Further test results and other functionality
To minimise energy consumption I normally turn off my wireless network over-night. I was concerned that this may cause the Efergy Ego to drop out when the network was re-started in the morning. Thankfully, this did not occur. The app on my iPad simply picked up the connection as if it had been there the whole time.
Despite the wireless network being off over-night the historical chart was still up to date when I checked it in the morning. The socket continued to log data over-night and just updated the app once it had a new connection in the morning.
Other functionality of the device (which I have not yet tested in detail, but by all accounts should work as promised) include:
- Timer mode - The timer feature can be used to automatically turn sockets on and off at pre-set times throughout the day. This is particularly useful when away on holiday (you can program a couple of lamps or a radio to switch on and off).
- Standby mode - Once the ego learns the standby power of an appliance it will then recognise the appliance is "on" only when it’s power reading is above 1.5. This feature can be used to automatically turn appliances off after a period of time in standby.
Grouping and naming appliances - If you buy multiple Efergy Ego sockets you can group and name them on the app. You can link up to 100 sockets to the app, but that could get expensive!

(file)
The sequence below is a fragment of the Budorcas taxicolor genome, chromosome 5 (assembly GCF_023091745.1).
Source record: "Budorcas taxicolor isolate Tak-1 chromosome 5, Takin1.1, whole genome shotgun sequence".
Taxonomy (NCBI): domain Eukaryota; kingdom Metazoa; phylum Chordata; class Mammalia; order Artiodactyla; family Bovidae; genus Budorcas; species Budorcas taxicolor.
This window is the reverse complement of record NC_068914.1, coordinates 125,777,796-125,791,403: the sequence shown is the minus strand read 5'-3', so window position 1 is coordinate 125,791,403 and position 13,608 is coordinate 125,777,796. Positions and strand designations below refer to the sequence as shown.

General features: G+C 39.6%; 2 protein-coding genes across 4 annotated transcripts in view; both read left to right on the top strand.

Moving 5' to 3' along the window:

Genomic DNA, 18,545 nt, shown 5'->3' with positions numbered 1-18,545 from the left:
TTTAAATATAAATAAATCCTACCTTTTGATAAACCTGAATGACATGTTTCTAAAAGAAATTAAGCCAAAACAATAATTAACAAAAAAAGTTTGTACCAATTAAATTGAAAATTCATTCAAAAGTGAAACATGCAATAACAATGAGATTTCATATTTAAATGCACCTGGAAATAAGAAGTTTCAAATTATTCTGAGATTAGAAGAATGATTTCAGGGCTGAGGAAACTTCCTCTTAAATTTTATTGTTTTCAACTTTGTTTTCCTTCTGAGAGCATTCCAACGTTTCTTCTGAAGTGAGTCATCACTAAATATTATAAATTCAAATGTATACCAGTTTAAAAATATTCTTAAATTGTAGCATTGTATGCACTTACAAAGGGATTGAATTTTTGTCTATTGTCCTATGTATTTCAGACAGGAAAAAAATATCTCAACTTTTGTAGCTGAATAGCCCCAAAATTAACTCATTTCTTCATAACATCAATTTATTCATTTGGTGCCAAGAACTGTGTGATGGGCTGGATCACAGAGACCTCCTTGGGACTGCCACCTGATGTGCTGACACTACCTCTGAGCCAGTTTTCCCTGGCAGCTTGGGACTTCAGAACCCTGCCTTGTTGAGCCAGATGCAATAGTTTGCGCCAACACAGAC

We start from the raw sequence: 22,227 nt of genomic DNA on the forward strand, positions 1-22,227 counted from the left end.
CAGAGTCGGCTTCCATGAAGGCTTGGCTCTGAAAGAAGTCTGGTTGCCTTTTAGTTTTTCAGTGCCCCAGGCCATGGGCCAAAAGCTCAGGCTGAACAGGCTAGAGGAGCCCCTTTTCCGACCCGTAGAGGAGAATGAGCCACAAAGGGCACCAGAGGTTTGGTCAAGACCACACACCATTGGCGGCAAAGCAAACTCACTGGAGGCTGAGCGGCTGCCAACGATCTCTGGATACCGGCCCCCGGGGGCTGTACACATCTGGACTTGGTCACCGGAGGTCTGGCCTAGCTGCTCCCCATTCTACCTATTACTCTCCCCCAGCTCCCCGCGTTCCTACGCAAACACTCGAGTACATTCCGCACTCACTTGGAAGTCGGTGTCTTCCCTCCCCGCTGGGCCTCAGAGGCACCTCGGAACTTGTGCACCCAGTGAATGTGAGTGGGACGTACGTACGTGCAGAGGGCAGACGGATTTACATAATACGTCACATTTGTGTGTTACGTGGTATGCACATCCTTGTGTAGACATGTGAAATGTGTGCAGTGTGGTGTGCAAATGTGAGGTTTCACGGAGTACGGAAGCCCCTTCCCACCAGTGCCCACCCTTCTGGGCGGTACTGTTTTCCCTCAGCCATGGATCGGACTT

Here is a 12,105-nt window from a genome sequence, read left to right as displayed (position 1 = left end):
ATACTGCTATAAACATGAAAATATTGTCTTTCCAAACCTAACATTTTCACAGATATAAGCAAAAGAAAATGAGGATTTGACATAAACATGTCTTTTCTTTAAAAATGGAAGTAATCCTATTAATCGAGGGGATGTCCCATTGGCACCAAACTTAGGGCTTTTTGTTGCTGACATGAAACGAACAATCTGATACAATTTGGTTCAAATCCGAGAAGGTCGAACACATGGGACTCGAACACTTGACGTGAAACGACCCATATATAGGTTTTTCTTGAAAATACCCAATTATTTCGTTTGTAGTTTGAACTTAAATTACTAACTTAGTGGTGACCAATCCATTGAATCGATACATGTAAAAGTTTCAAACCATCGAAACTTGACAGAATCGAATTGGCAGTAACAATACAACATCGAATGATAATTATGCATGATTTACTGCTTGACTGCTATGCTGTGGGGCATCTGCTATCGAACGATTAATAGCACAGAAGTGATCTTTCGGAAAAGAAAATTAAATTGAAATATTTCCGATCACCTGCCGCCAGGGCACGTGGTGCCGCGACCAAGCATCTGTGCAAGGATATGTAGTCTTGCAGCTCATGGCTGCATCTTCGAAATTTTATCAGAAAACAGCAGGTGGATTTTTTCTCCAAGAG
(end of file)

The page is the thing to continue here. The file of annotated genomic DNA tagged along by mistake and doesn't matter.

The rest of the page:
How much power does it use?
All this functionality does use a little extra power, but it's not much when you consider how much more control over your energy consumption the device gives you.
During testing I found the device typically used about 2.4W of power, which is relatively low. To put this into perspective, if the Efergy Ego was left switched on 24/7 for a whole year, the total operating cost would be about $6 per year (at $0.30/kWh).
So, using a couple of sockets on key appliances is well worth it, just don't install scores of them or you'll start to defeat the purpose of monitoring your energy consumption in the first place!
Further Details and Order Online: Efergy Ego smart power socket and app